Baltimore Buildings – A Kilduff’s look
AAA Building Mount Royal Avenue and Cathedral Street
Built in 1917 : Torn down in 1972.
Started out as a Peerless Auto showroom. Later it housed the offices of the Automobile Club of Maryland offices. We have much more on Mount Royal Avenue and the old car dealerships on the Cars Link.
Baltimore and South Street ( Southwest corner )
|No longer used by the News American paper , which has long ceased operations, the building is still standing and appears to be in fine condition.|
B & O Building
Charles Street and Baltimore Street
( Northwest Corner )
Still in use – Converted into a hotel.
The BAR-B-Q Building is still standing , on Dundalk Avenue, just south of Eastern Avenue. The building has since been converted into a used car dealership, but is currently vacant. The “BAR-B-Q” lettering was removed several years ago.
Lexington Street @ Liberty Street
Building is still standing and I think it was converted into apartments. There is a lot of development is planned for this area along Lexington Street .
North Charles Street
The Boumi Temple on Charles Street at Wyndhurst seemed to be one of those buildings you always saw and figured would be there forever. Situated on a nice parcel of land, away from downtown in a heavy residential area, the building, which spread over acres and had rooms, ballrooms and meeting rooms all over, looked like something out of the Wizard of Oz. The building was razed in the late 1990’s as Loyola College built a sports complex on the site.
The Giant bottle which had been perched on top was removed in 1936, as it had been developing cracks. The building is still in use, minus the giant bottle on top.The tower was built in 1911 and was the tallest building in Baltimore until the 1930’s, towering at 357 feet. The bottle that had been on the top of the building was 51 feet tall, 20 1/2 feet in diameter, and weighed 17 tons. It was designed to revolve at 107 feet a minute, and could be seen for 20 miles, using 596 lights within the bottle and around it.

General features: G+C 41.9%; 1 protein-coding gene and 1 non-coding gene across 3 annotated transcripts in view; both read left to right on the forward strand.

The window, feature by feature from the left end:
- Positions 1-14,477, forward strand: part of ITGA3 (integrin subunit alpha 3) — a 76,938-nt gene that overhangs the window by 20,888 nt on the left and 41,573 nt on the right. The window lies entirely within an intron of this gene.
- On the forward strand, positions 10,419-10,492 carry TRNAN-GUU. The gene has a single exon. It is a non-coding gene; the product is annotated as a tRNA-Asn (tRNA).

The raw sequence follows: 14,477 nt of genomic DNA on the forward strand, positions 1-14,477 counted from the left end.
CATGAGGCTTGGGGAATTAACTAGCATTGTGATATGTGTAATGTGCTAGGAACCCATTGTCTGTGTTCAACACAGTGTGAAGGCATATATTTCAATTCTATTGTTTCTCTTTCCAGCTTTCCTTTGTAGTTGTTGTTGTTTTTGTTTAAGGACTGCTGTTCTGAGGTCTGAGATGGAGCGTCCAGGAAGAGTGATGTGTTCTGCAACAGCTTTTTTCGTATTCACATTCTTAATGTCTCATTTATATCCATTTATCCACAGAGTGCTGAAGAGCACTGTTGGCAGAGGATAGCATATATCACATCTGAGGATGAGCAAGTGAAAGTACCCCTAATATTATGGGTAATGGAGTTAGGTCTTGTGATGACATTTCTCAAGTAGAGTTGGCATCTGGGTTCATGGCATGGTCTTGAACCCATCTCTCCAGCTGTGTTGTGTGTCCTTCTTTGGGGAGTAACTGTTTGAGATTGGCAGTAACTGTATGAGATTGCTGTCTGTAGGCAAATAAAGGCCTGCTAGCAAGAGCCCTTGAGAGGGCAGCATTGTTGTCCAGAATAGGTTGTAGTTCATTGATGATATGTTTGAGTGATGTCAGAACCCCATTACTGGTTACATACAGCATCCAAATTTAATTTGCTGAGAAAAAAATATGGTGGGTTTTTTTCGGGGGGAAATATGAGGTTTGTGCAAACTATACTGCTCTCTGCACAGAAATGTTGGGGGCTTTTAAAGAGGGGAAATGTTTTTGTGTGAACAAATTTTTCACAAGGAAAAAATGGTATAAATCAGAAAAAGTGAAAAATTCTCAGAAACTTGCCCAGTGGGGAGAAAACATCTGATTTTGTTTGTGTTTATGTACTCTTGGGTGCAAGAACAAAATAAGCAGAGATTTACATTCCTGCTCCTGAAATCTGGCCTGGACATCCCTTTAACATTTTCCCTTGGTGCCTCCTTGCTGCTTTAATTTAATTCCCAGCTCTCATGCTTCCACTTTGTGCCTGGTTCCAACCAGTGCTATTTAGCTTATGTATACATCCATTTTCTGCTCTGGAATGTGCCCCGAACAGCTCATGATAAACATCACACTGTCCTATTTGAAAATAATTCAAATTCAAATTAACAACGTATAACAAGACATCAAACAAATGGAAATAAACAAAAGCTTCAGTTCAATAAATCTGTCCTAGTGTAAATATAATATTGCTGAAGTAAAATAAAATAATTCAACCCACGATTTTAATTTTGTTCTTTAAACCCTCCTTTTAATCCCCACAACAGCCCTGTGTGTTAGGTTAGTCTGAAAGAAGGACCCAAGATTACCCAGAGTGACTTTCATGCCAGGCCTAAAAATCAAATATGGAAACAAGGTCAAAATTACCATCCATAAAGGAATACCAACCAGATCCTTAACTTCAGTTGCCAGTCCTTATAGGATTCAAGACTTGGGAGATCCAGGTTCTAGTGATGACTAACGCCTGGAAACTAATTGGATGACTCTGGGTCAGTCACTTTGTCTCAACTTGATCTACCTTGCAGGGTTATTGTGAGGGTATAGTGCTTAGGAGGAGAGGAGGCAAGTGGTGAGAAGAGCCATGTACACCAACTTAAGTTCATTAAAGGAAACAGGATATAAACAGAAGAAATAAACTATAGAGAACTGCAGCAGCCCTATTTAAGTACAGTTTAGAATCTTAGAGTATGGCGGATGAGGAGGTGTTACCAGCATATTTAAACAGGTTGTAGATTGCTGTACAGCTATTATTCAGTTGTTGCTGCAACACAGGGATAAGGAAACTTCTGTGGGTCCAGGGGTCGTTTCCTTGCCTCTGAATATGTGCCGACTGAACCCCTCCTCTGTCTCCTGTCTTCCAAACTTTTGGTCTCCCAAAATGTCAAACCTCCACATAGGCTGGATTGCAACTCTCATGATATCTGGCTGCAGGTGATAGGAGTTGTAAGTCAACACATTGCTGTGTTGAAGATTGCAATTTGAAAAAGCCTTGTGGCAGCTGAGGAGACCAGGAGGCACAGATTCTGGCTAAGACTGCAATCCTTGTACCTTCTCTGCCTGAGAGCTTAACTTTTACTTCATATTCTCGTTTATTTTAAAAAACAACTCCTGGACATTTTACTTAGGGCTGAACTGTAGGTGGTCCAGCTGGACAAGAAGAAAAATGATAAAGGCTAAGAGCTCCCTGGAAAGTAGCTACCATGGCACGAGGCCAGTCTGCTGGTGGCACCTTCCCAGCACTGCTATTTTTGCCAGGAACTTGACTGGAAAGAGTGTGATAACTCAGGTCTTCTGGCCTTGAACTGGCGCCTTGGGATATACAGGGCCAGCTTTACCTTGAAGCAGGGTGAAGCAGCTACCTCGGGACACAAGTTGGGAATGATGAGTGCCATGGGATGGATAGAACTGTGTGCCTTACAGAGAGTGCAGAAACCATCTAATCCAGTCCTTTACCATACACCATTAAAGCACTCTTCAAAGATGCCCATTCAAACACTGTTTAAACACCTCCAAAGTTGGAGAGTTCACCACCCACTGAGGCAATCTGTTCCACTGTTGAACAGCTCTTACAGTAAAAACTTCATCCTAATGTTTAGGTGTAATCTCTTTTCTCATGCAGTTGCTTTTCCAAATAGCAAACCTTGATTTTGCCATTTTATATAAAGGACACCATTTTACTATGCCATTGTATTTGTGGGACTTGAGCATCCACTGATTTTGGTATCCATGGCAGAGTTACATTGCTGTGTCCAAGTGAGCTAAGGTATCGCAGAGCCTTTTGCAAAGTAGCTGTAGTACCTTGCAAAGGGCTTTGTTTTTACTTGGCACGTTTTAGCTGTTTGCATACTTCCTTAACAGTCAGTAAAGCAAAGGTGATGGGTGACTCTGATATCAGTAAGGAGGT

Candler Building ( Coca Cola Building )
Also seen called the Chandler Building
Still in use
The Candler Building is one of the survivors in Downtown Baltimore. Also known as the Coca Cola Building for years ( They had their offices here ) , the building was intended to look like the drawing seen below, but for reasons unknown, as built like the postcard to the left. The background on the postcard is off, as the Chandler Building, while a bit to the East of most of Downtown’s buildings, has never stood alone like this card would suggest. The building is still open and appears to be doing quite well today . It was also used for many years as the Social Security Offices, before they moved out to Woodlawn.
The Calvert Building, SE corner of St. Paul and Fayette Streets. Built, 1900, to a design of Sperry, York and Sawyer, it was restored after the 1904 fire but later razed in 1971.
Druid Hill Avenue
A building with quite a history from what I understand, an old meeting hall. These days, it sits sadly neglected and boarded up, but it still stands !
Baltimore City Circuit Court House
Still in use
Recently, there have been complaints about the Circuit Court Building in downtown Baltimore City. It was renovated on the inside a few years back, but the air quality inside has been said to be poor. For now though, there is no talk about replacing the structure, which to this day, along with the ” old post office” across the street, continue to serve as Baltimore’s Circuit Courthouses.
Baltimore City Hall Building
City Pier Fell’s Point Baltimore
Still standing !